The argument, I have heard others make use of, to prove that fathers by begetting them, come by an absolute power over their children, is this; that “fathers have a power over the lives of their children, because they give them life and being,” which is the only proof it is capable of: since there can be no reason, why naturally one man should have any claim or pretence of right over that in another, which was never his, which he bestowed not, but was received from the bounty of another. 1. I answer, that every one who gives another any thing, has not always thereby a right to take it away again. But, 2. They who say the father gives life to children, are so dazzled with the thoughts of monarchy, that they do not, as they ought, remember God, who is “the author and giver of life: it is in him alone we live, move, and have our being.” How can he be thought to give life to another, that knows not wherein his own life consists? Philosophers are at a loss about it after their most diligent inquiries; and anatomists, after their whole lives and studies spent in dissections, and diligent examining the bodies of men, confess their ignorance in the structure and use of many parts of man’s body, and in that operation wherein life consists in the whole. And doth the rude ploughman, or the more ignorant voluptuary, frame or fashion such an admirable engine as this is, and then put life and sense into it? Can any man say, he formed the parts that are necessary to the life of his child? or can he suppose himself to give the life, and yet not know what subject is fit to receive it, nor what actions or organs are necessary for its reception or preservation?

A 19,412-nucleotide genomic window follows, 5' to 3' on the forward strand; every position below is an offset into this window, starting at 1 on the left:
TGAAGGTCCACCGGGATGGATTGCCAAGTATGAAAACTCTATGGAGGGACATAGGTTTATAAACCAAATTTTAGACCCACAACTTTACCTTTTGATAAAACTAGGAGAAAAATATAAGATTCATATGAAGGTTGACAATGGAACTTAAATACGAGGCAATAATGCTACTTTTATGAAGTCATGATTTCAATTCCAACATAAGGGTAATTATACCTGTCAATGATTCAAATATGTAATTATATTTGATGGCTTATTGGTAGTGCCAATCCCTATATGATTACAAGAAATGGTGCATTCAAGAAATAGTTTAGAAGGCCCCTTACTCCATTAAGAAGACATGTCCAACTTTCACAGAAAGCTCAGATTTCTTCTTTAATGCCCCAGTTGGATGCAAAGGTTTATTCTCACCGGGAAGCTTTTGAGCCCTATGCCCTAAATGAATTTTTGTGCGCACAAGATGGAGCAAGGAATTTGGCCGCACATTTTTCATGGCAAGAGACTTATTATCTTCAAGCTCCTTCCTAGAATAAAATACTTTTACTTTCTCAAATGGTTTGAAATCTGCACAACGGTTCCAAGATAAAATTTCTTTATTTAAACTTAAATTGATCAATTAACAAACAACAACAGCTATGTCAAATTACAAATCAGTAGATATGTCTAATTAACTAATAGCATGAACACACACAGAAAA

“But if any one should ask, Must the people then always lay themselves open to the cruelty and rage of tyranny? Must they see their cities pillaged and laid in ashes, their wives and children exposed to the tyrant’s lust and fury, and themselves and families reduced by their king to ruin, and all the miseries of want and oppression; and yet sit still? Must men alone be debarred the common privilege of opposing force with force, which nature allows so freely to all other creatures for their preservation from injury? I answer: Self-defence is a part of the law of nature; nor can it be denied the community, even against the king himself: but to revenge themselves upon him, must by no means be allowed them; it being not agreeable to that law. Wherefore if the king should show an hatred, not only to some particular persons, but sets himself against the body of the commonwealth, whereof he is the head, and shall, with intolerable ill-usage, cruelly tyrannize over the whole, or a considerable part of the people, in this case the people have a right to resist and defend themselves from injury: but it must be with this caution, that they only defend themselves, but do not attack their prince: they may repair the damages received, but must not for any provocation exceed the bounds of due reverence and respect. They may repulse the present attempt, but must not revenge past violences: for it is natural for us to defend life and limb, but that an inferiour should punish a superiour, is against nature. The mischief which is designed them the people may prevent before it be done; but when it is done, they must not revenge it on the king, though author of the villainy. This therefore is the privilege of the people in general, above what any private person hath; that particular men are allowed by our adversaries themselves (Buchanan only excepted) to have no other remedy but patience; but the body of the people may with reverence resist intolerable tyranny; for, when it is but moderate, they ought to endure it.”